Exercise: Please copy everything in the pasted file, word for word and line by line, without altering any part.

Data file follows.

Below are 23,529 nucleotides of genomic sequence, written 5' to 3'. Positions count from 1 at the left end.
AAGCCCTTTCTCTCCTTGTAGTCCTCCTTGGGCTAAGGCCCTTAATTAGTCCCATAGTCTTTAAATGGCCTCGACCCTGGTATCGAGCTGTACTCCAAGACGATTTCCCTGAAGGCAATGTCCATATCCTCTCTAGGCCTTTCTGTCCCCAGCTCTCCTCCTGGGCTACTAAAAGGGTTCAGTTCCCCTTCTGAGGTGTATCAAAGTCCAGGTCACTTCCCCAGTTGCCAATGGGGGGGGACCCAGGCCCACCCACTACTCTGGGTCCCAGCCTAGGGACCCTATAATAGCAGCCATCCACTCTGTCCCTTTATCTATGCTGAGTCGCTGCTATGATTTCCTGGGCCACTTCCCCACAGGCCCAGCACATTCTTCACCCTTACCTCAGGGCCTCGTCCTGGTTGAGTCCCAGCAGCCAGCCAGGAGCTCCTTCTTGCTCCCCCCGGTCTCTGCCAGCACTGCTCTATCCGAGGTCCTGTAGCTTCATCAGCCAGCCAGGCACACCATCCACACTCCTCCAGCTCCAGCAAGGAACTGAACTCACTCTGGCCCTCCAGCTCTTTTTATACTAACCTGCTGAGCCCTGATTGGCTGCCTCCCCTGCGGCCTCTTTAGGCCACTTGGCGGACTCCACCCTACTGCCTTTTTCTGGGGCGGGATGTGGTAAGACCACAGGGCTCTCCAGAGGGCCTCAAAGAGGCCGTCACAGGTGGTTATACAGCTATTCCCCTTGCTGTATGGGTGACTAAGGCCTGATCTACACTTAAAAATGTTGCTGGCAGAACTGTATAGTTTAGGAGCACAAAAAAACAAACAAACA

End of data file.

Below are 23,529 nucleotides of genomic sequence, written 5' to 3'. Positions count from 1 at the left end.
AAGCCCTTTCTCTCCTTGTAGTCCTCCTTGGGCTAAGGCCCTTAATTAGTCCCATAGTCTTTAAATGGCCTCGACCCTGGTATCGAGCTGTACTCCAAGACGATTTCCCTGAAGGCAATGTCCATATCCTCTCTAGGCCTTTCTGTCCCCAGCTCTCCTCCTGGGCTACTAAAAGGGTTCAGTTCCCCTTCTGAGGTGTATCAAAGTCCAGGTCACTTCCCCAGTTGCCAATGGGGGGGGACCCAGGCCCACCCACTACTCTGGGTCCCAGCCTAGGGACCCTATAATAGCAGCCATCCACTCTGTCCCTTTATCTATGCTGAGTCGCTGCTATGATTTCCTGGGCCACTTCCCCACAGGCCCAGCACATTCTTCACCCTTACCTCAGGGCCTCGTCCTGGTTGAGTCCCAGCAGCCAGCCAGGAGCTCCTTCTTGCTCCCCCCGGTCTCTGCCAGCACTGCTCTATCCGAGGTCCTGTAGCTTCATCAGCCAGCCAGGCACACCATCCACACTCCTCCAGCTCCAGCAAGGAACTGAACTCACTCTGGCCCTCCAGCTCTTTTTATACTAACCTGCTGAGCCCTGATTGGCTGCCTCCCCTGCGGCCTCTTTAGGCCACTTGGCGGACTCCACCCTACTGCCTTTTTCTGGGGCGGGATGTGGTAAGACCACAGGGCTCTCCAGAGGGCCTCAAAGAGGCCGTCACAGGTGGTTATACAGCTATTCCCCTTGCTGTATGGGTGACTAAGGCCTGATCTACACTTAAAAATGTTGCTGGCAGAACTGTATAGTTTAGGAGCACAAAAAAACAAACAAACA